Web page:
It makes you not quite so vulnerable as one-on-one counselling either on the phone or face-to-face, for somebody who is new to it or may have been reluctant in the past, I think that was the initial appeal for me, was that there was that kind of buffer...having that initial message from your e-therapist...was a very gentle introduction to therapy.
[Patient 11, program B]

Other patients similarly noted that they felt more comfortable openly expressing personal topics through messaging as opposed to face-to-face or over the phone (patient 7, program B).

The Accessibility of Registering for the Program

The iCBT program was found to be accessible for patients due to its free and immediate availability. Many patients interviewed were willing to enroll in the iCBT program because it was available almost immediately with no waiting period.

As soon as I finished my [intake assessment], I got the email almost immediately...within a week, I had a therapist send me an email to set up our initial interview.
[Patient 28, program A]

The lack of cost enabled individuals experiencing financial difficulties to participate, as well as those who were on waitlists or could not afford mental health services. As 1 therapist noted, the low barrier to entry is especially important because “so many people are looking for support...on waitlists...having to pay out of pocket, [and] are feeling they can’t find anyone to talk to...This is a great base for them to get that step in the door to build that confidence to be able to get more support” (therapist 4, program A). For example, 1 patient noted that they were interested in pursuing traditional CBT but did not have the resources to do so. The program being offered free of charge reduced the barrier to engagement.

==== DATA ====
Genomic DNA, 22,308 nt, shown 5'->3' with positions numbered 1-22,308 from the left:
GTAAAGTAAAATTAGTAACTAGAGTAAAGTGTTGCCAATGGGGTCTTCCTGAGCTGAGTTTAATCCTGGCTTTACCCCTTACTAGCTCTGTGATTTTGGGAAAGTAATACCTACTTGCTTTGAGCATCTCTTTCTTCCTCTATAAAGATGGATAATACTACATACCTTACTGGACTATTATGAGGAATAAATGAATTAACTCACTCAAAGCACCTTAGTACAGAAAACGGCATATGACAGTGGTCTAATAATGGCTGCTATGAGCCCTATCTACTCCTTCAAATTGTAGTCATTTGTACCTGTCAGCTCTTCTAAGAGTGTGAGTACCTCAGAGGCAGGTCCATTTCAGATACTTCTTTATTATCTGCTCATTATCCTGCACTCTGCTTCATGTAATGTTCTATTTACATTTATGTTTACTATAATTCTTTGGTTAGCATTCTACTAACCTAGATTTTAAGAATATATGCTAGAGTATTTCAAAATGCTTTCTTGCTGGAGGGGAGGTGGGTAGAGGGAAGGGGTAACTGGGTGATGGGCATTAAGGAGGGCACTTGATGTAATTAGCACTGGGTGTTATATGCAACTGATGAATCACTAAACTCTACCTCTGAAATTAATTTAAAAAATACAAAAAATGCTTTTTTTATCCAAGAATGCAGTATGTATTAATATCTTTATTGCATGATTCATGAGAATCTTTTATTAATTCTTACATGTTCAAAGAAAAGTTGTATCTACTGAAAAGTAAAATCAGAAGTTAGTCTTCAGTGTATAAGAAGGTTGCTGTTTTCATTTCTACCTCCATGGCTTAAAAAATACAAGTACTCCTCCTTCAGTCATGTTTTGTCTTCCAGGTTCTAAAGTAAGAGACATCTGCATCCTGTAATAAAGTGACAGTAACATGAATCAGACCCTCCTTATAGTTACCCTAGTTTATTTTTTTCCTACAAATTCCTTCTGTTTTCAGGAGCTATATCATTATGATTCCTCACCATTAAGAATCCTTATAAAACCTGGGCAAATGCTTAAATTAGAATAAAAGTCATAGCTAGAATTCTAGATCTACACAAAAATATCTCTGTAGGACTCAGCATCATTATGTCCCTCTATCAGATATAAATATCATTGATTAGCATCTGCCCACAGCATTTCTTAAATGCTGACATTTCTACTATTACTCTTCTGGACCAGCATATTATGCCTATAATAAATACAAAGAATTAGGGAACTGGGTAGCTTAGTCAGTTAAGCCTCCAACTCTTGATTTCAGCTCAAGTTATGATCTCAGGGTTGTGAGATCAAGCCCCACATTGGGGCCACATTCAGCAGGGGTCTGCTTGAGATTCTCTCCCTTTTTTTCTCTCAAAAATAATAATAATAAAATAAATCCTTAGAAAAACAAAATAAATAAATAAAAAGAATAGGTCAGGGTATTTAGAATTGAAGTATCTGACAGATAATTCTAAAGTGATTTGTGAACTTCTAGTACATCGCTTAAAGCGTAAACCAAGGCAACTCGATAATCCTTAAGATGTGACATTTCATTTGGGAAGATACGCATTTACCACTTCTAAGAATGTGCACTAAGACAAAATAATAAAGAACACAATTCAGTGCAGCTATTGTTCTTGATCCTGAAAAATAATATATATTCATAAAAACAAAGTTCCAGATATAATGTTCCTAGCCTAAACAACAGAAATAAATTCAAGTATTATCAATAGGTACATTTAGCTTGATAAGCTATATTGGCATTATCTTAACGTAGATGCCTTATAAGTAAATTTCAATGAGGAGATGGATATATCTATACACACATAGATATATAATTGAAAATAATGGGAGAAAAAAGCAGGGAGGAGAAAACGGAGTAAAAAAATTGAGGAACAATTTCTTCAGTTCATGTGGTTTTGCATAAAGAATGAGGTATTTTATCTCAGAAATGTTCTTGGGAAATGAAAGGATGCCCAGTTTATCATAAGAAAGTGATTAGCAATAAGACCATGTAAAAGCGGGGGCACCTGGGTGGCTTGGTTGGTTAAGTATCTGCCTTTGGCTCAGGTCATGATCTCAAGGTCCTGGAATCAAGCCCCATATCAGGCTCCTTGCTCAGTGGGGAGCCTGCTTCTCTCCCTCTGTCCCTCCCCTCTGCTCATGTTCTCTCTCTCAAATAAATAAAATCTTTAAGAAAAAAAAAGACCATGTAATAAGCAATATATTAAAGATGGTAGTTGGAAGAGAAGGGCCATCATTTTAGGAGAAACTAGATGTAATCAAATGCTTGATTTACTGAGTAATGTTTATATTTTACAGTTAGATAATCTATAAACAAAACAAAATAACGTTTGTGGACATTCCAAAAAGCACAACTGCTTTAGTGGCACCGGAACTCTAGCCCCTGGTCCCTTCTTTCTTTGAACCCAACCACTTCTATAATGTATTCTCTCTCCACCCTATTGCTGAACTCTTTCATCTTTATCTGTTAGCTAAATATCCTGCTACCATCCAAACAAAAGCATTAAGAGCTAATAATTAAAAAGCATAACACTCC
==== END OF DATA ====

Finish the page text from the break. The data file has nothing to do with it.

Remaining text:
Doctors thought that CBT was the appropriate therapy for me, and so...I would go through an evaluation, and then it was a horrendous cost which I couldn’t afford...The cost is prohibitive.
[Patient 26, program A]

For many patients, money is a factor in their ability to access mental health services. As 1 patient stated, “I would have had to look at my benefits to see if something else was covered, but when I read that [it was free], I knew that it was not going to be a financial burden on me.” (patient 13, program B). However, some therapists expressed concern that the free service made it noncommittal and may contribute to patient withdrawal or inactivity.